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  • Provenance


    Acquired directly from the artist

  • Exhibited


    Washington, D.C., National Jewish Museum, Here and There, Then and Now:
    Contemporary Artists from the Former Soviet Union, 1996; Baltimore, Evergreen House
    Museum, The Johns Hopkins University, Modernism and Post-Modernism, September 22 –
    November 20, 2000; New York, Schimmel Center for the Arts, Pace University, Russian Art,
    October 15 – November 15, 2002; New York, Museum of the Yeshiva University,
    Remembrance: Russian Post-Modern Nostalgia, September 10, 2003 – February 2, 2004; West
    Hollywood, Los Angeles, Pacific Design Center, Through the Past to the Future, April 16 – 23,
    2004; Washington, D.C., “Fondo del Sol” Museum, November 25, 2005 – January 20, 2006;
    New York, Frederick P. Rose Hall, Jazz at Lincoln Center, 2006 Annual Tretyakov Ball,
    November 8, 2006

  • Catalogue Essay


    Mikhail Roginsky began absorbing international art ideas while still in the
    Soviet Union in the 1960s. Immigration to France in the late 1970s did not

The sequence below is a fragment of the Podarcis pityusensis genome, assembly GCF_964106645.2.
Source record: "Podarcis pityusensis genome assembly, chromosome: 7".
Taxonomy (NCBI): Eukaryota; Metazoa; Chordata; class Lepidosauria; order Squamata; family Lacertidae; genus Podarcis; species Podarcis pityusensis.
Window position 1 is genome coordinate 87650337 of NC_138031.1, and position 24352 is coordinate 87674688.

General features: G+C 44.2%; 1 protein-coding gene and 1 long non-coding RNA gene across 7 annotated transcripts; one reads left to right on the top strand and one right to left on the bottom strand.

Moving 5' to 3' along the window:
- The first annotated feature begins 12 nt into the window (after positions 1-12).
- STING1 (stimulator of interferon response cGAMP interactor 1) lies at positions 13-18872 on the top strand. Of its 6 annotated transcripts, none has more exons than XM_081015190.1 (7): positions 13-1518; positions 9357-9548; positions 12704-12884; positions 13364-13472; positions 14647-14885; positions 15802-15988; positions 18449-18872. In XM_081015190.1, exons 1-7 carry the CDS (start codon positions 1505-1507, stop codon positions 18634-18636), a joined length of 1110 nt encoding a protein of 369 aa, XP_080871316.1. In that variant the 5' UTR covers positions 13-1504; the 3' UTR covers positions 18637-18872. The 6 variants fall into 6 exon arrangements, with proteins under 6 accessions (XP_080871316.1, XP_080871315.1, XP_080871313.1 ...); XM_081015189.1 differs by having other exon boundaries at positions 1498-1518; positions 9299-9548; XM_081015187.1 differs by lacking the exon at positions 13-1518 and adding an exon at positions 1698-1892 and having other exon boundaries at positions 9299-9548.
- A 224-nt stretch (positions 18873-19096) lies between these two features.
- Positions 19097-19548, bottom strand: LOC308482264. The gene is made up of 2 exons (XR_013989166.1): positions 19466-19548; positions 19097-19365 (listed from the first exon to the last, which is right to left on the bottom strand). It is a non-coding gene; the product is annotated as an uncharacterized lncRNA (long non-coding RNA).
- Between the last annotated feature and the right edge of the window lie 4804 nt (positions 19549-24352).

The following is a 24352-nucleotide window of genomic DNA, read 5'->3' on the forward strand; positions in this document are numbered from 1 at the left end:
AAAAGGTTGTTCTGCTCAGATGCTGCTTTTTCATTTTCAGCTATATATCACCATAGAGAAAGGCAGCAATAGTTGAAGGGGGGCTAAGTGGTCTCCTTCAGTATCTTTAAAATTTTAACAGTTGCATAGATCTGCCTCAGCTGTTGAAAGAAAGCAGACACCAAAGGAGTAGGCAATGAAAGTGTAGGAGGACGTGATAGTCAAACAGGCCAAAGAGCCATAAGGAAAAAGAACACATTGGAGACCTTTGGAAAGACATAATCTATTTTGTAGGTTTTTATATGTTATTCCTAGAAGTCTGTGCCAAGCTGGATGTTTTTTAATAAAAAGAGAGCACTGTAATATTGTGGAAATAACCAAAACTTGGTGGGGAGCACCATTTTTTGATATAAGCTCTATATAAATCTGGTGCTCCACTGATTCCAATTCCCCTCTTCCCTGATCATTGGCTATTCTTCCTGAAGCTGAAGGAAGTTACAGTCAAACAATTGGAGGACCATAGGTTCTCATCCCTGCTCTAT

change his perception of the art world. After the move, Roginsky switched
    his focus towards his new environment, and developed his ideas on the
    contemporary art spiral. Roginsky expressed interest in the regular and
    often banal objects of everyday life as early as the beginning of the 1960s
    and has often been described as a Russian pop-artist. Original American
    Pop Art consisted of removing an object from its original context,
    transplanting it, and re-instating it as a piece of trash produced by society.
    Roginsky connected with pop-artists in their belief that objects are symbols
    of monotony. However, in his works the subject is not a consumer product,
    but solely an everyday object that is at the same time a metaphysical object.
    Very often, by abstracting the subject from the viewer, he restores the
    central meaning inherent in the object. His objects are illustrations of that
    time in life, the 1960s and 70s, with its ugliness, disorder, and communal
    apartments.They were subjects of the artist’s investigation. Asserting the
    fact of their existence did not depend on the lives of the owners so much.
    Roginsky found an artistic beauty in their ugliness without depicting them,
    unlike what American pop-artists did, in beautiful “commercial”
    techniques. His dark and gloomy, Philip Guston-like colors, surprisingly,
    summon viewers and activate their minds for unexpected associations, as
    one can see in Roginsky’s Untitled I.The modern tool of quotations from
    various banal advertisement slogans and logos helps create an impression
    of absurdist magic for the viewer.

274

Untitled I

1985
Oil on canvas.
80 x 60 in. (203.2 x 152.4 cm).

Signed and dated “Roginsky 85” lower right.

Estimate
$50,000 - 70,000 

Sold for $49,000

Contemporary Art Part II

16 Nov 2007, 10am & 2pm
New York